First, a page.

edited by Stanley Abercrombie -- Interior Design, 8/1/2006 12:00:00 AM
Il Modo Italiano: Italian Design and Avant-Garde in the 20th Century
edited by Giampiero Bosoni
Milan: Gruppo Editoriale Skira, distributed by Rizzoli International Publications, $75
384 pages, 491 illustrations (343 color)
This book catalogs an exhibition recently at the Musée des Beaux-Arts de Montréal and traveling next to Toronto and Italy. A monumental exhibition it must be, featuring objects as large as actual Vespas and Alfa Romeos. The book shows us not only these but also other Italian designs not in the show.
A four-part structure divides the material into roughly chronological phases. "Boundless Optimism" includes the Snail Room chair by Carlo Bugatti, the Delphos dress by Mariano Fortuny, and work in many mediums by Duilio Cambellotti. "Monumentality and Rationalism" brings us the sculpture of Umberto Boccioni and Giacomo Balla, the architecture of Giuseppe Terragni and Antonio Sant' Elia, and the vases of Carlo Scarpa and Gio Ponti. "Reconstruction and the Economic Miracle" offers a Gino Valle clock, Bruno Munari ashtrays, and a Marco Zanuso armchair. And, finally, "Postmodern Testing Ground" gives the last word to Joe Colombo, Ettore Sottsass, and Gaetano Pesce, among other furniture designers.
There are also eight introductory essays, interviews with six designers, a list of objects, almost 200 brief biographies, and a bibliography. The only thing missing is an index. Want to find the 10 items designed by Mario Bellini? Buona fortuna.
George Ohr, Art Potter: The Apostle of Individuality
by Robert A. Ellison, Jr., foreword by Martin Eidelberg
London: Scala, distributed by Antique Collectors' Club, $65
176 pages, 192 color illustrations
Author and pottery collector Robert A. Ellison, Jr., coauthored a previous George Ohr monograph, The Mad Potter of Biloxi—a title that, while less dignified than the present one, certainly catches the spirit of Ohr's eccentric output. Martin Eidelberg's foreword characterizes the maverick Mississippian as someone who "could shout 'No two alike' with just reason" and who "like a Walt Whitman. . .stood tall and alone, proudly singing his song."
Some almost symmetrical but all modified from the norm by a degree of indenting, folding, or twisting, his pots have a history as bizarre as their shapes and glazes. After Biloxi's disastrous 1894 fire destroyed Ohr's workshop, he replaced it with a building that an 1899 newspaper clipping describes as "a cross between a Chinese pagoda and a Russian country house." From then on, Ohr's pottery was always determinedly unconventional and never commercially viable. There were a few articles written about it during his lifetime, but he had been completely forgotten by the 1970's, when a New Jersey antiques dealer stumbled on a storeroom of roughly 7,000 pots and bought them all.
This book shows us fine photography of 302 previously unpublished examples. The last sentences are a quote from a New Orleans newspaper reporter who visited Ohr's studio four years after the potter's death: "Never have you seen craftsmanship which bore the mark of the maker to such a degree. . . . Here is bare stark personality in every jar and jug."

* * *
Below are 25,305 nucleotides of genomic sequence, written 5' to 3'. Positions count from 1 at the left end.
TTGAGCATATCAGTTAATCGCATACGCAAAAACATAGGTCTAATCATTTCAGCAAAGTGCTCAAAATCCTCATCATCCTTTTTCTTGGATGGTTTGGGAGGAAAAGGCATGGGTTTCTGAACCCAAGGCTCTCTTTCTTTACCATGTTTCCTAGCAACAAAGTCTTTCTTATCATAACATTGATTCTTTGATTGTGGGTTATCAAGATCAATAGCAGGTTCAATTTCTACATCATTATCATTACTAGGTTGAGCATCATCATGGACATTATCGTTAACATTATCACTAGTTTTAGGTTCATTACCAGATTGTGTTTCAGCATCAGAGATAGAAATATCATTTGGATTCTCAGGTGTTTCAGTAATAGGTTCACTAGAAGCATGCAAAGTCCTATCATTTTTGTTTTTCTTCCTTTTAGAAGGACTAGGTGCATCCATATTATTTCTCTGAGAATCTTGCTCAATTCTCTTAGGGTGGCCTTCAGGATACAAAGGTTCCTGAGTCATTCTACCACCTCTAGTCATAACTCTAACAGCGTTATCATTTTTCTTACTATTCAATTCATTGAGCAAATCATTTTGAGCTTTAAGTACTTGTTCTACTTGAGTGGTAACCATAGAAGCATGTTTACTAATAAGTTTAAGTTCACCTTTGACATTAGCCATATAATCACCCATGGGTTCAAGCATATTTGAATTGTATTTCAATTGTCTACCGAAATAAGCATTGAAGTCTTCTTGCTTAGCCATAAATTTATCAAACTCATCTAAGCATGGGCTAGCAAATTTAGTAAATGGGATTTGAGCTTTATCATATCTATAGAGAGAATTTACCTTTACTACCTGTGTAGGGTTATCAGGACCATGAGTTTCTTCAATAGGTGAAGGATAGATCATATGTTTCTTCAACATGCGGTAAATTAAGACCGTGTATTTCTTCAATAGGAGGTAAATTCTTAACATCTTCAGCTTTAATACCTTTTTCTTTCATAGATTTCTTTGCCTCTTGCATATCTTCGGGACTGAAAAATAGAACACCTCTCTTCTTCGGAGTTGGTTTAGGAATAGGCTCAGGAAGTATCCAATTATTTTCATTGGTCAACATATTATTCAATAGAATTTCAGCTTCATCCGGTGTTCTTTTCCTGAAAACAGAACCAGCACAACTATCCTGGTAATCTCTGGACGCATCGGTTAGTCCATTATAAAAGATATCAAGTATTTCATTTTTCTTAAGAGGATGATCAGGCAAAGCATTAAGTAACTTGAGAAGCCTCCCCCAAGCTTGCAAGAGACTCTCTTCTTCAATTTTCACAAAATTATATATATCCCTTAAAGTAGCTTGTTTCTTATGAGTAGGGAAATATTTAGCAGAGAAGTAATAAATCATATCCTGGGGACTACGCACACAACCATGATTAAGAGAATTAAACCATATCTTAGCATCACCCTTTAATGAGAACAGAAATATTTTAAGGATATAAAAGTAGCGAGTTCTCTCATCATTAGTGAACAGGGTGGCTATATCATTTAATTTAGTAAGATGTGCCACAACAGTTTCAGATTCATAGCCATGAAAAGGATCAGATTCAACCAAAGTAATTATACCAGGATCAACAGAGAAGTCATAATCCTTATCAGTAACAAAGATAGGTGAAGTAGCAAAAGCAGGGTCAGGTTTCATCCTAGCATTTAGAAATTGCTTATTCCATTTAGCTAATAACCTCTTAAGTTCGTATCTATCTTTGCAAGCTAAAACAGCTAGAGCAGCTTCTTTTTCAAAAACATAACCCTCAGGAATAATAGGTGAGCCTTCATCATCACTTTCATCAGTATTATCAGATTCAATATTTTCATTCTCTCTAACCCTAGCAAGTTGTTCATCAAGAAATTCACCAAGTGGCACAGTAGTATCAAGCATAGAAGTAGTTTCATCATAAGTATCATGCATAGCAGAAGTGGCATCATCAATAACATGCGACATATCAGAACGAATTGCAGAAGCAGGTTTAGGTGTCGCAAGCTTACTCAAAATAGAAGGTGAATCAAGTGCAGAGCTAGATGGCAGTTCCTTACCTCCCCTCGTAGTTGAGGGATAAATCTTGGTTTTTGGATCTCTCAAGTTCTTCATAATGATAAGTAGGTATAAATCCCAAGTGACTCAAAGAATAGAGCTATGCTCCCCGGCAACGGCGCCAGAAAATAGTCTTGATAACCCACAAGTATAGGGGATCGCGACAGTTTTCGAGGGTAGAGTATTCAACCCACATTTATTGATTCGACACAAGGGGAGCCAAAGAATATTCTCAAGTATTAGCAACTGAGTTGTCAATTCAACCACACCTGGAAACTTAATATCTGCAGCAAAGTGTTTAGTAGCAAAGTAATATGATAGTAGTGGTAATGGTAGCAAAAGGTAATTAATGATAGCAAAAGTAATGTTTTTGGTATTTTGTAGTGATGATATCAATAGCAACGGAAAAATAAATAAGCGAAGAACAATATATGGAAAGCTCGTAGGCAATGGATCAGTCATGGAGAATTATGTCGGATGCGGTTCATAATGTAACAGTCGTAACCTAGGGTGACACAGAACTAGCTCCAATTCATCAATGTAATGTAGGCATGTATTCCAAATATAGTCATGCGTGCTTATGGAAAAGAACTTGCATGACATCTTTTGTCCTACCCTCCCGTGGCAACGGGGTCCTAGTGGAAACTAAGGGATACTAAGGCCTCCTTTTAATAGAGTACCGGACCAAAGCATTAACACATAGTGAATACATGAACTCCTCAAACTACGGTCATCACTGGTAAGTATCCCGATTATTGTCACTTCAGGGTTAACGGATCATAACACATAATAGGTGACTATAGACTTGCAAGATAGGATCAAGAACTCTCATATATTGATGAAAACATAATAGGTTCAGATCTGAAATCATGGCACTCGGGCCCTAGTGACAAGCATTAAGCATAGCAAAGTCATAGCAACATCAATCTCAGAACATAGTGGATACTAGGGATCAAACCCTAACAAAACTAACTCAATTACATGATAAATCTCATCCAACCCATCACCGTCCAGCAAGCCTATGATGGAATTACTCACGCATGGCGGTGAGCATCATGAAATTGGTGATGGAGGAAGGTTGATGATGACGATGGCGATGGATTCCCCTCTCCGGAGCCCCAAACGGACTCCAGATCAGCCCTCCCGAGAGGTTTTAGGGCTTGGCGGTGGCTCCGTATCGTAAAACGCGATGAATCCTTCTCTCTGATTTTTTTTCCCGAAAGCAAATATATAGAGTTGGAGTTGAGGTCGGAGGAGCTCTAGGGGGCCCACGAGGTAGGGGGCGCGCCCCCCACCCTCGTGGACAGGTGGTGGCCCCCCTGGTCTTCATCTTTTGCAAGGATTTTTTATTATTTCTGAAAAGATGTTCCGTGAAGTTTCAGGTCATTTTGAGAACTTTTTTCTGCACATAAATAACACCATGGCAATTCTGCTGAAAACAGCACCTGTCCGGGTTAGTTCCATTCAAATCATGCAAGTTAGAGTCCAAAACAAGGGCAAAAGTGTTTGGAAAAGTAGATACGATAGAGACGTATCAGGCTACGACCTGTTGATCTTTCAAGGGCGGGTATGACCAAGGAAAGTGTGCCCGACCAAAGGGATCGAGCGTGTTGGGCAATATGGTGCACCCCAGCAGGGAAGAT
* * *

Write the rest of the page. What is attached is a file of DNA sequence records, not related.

Museums in the 21st Century: Concepts, Projects, Buildings
edited by Suzanne and Thierry Greub
New York: Prestel Publishing, $60
215 pages, 583 illustrations (396 color)
The design and construction of art museums seem to have been on an unstoppable roll ever since Frank O. Gehry & Associates's 1997 Guggenheim Bilbao proved itself capable of both housing art and driving prodigious feats of urban redevelopment. Meanwhile, in a less commercial way, museum building seems to be the present-day equivalent of Gothic cathedral building. The introduction to this book—the catalog for a traveling exhibition launched at the Kunst des 20. und 21. Jahrhunderts in Düsseldorf, Germany—quotes Robert Kudielka, a professor at Berlin's Akademie der Künste, describing a museum as a place for "speculation. . .combining looking, reflecting, and understanding."
In the pages that follow, we see dozens of post-Bilbao examples, 26 of them in detail. Some are recently completed; others, still in the planning stages, are illustrated by computer renderings. Firms include Tadao Ando Architect & Associates, Shigeru Ban Architects, Mario Botta Architetto, Zaha Hadid Architects, Steven Holl Architects, Ateliers Jean Nouvel, and Renzo Piano Building Workshop. Essays look at museum-building activity in Asia, Australia, and the U.S., from the glass-walled 21st Century Museum of Contemporary Art in Kanazawa, Japan, to the winged steel-and-glass Milwaukee Art Museum.
What They're Reading. . .
Yolande Milan Batteau
Owner and creative director of Callidus Guild
Richard Serra: Torqued Spirals, Toruses and Spheres
essay by Hal Foster, photography by Dirk Reinhartz
Göttingen, Germany: Steidl, $34
64 pages, 44 black-and-white illustrations
To do truly visionary work, Batteau says she's convinced, "You must approach familiar materials with new processes." None other than Richard Serra gave her that advice when they chatted one-on-one after his lecture at a New York bookstore. And the words have since become her mantra. A consultant who handles "couture" plasterwork, painted glass, and murals for Peter Marino Architect and Richard Meier & Partners, among others, Batteau bought a Serra catalog that day and asked the sculptor to sign it. His graceful, powerful work reinforces not just her approach to interiors but also her own abstract and representational oil paintings and encaustics.